Thursday, August 08, 2002
"Unbeknownst to Riefenstahl, she had acquired a very special fan. Enchanted by her dance by the sea in The Sacred Mountain, the avid cinephile Adolf Hitler brushed aside the objections of his jealous propaganda minister, Joseph Goebbels, and commissioned the 32-year-old actress to make a film record of the annual Nazi party congress at Nuremberg. The documentary she delivered was like nothing seen before, or since. Repellent and riveting, a study in pagan kitsch and industrial-strength totalitarianism, Triumph of the Will bequeathed the iconic images of Nazi Germany: Hitler, soaring above the medieval city and swooping down from the heavens like an eagle, haloed by sunlight as adoring crowds bathe in his divine aura; solemn brownshirts marching in geometric precision; montages of virile German youth in roughneck, homoerotic play; and everywhere, rolling seas of swirling banners and fluttering flags emblazoned with the talismanic swastika. "It reflects the truth that was then, in 1934, history," Riefenstahl later claimed. "It is therefore a documentary, not a propaganda film." [...]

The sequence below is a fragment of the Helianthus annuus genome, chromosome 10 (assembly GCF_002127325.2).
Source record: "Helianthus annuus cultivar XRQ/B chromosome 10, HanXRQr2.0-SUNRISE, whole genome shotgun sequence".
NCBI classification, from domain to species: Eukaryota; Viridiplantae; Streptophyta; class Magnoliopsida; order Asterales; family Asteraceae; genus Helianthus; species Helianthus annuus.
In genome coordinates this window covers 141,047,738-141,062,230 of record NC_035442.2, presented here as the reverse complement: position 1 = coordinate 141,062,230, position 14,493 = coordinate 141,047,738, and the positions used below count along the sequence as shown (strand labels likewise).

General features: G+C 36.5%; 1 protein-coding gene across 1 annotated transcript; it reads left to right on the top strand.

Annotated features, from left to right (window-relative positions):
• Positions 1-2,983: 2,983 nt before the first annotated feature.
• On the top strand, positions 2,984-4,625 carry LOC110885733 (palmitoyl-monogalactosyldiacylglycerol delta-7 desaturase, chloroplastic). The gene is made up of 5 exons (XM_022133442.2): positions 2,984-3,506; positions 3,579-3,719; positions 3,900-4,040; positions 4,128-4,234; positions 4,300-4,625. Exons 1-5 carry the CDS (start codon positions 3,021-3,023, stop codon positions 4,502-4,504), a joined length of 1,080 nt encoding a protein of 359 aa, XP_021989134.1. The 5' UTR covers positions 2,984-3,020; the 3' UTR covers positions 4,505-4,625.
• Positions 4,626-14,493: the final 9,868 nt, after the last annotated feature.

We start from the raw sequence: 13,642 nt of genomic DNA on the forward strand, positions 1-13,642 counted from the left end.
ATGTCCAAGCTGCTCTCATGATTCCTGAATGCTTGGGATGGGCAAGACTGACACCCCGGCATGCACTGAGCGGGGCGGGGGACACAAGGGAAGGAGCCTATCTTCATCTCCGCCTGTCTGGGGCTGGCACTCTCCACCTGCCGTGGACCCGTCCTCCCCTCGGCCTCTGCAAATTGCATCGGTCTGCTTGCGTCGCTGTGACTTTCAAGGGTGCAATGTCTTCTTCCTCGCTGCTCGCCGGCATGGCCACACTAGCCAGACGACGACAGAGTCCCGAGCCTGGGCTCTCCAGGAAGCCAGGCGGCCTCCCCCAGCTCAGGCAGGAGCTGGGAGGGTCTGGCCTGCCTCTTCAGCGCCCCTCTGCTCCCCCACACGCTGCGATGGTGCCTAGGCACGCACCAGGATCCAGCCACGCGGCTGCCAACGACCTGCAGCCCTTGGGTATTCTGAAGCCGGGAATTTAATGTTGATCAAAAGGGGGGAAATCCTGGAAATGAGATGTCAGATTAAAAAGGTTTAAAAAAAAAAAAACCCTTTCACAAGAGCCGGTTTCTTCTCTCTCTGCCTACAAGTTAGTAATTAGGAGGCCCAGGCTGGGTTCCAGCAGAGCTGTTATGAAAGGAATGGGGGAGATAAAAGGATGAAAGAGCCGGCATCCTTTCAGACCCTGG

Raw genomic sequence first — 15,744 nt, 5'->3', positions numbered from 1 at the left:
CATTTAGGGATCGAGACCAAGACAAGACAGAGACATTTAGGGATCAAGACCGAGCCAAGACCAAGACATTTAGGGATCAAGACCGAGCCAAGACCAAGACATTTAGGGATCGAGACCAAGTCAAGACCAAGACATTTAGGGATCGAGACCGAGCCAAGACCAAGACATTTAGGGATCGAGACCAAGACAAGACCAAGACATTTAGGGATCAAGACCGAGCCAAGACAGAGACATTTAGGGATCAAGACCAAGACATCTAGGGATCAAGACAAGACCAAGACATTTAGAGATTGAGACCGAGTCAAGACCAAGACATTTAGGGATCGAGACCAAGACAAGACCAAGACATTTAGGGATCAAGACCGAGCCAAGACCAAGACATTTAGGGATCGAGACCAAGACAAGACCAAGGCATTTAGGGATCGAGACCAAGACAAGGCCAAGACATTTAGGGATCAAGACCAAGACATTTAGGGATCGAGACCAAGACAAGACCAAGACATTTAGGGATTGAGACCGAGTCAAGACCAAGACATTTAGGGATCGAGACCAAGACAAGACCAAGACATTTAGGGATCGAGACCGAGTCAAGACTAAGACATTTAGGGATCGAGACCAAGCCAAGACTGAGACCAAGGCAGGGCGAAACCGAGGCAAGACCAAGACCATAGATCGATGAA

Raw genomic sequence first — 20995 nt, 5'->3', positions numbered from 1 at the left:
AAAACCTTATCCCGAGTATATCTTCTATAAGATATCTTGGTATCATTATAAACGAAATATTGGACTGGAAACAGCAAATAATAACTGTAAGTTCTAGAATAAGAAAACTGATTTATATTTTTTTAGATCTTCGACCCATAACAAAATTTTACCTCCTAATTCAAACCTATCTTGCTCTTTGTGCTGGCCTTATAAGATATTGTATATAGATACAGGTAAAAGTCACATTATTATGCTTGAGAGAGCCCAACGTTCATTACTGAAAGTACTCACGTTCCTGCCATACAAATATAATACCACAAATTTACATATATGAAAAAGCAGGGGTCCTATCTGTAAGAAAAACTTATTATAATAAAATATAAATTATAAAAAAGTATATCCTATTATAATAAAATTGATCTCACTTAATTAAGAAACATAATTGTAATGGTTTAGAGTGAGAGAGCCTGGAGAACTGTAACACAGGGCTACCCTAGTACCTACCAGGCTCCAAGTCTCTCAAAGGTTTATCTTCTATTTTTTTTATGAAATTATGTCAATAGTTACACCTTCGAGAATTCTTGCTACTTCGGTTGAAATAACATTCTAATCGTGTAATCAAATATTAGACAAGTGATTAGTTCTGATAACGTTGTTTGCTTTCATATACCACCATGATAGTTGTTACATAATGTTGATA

"Far and away the most devastating critique of Riefenstahl's oeuvre -- and to the director the most infuriating -- was launched by the critic Susan Sontag in her oft-cited essay "Fascinating Fascism," originally published in The New York Times Book Review in 1975. Looking over Riefenstahl's photography book The Last of the Nuba (1973), Sontag interpreted the color portraits of sinewy Sudanese tribesmen as of a piece with her earlier work, a continuum of a fascist aesthetic built on the cult of the body beautiful. "Riefenstahl seems hardly to have modified the ideas of her Nazi films," Sontag observed. "Although the Nuba are black, not Aryan, Riefenstahl's portrait of them evokes some of the larger themes of Nazi ideology: the contrast between the clean and the impure, the incorruptible and the defiled, the physical and the mental, the joyful and the critical." Sontag added, "To cast Riefenstahl in the role of the individualist-artist, defying philistine bureaucrats and censorship by the patron state ... should seem like nonsense to anyone who has seen Triumph of the Will." [...]
"A long-rumored Hollywood biopic is perennially in development, with Madonna and Jodie Foster reportedly interested in the plum role. "
from: Leni Riefenstahl: Ethics of an Auteur by Thomas Doherty, in the Chronicle of Higher Education, issue of August 9, 2002.
". . . yes, bitch--yes, little bitch--poor helpless bitch you're coming can't stop yourself now I'll whip you again whip till you bleed. . . . Thus Pokler's whole front surface, eyes to knees: flooded with tonight's image of the delicious victim bound on her dungeon rack, filling the movie screen--close-ups of her twisting face, niles under the silk grown amazingly erect, making lies of her announcements of pain--bitch! she loves it . . . and Leni no longer solemn wife, embittered source of strength, but Margherita Erdmann underneath him" (Gravity's Rainbow, 397)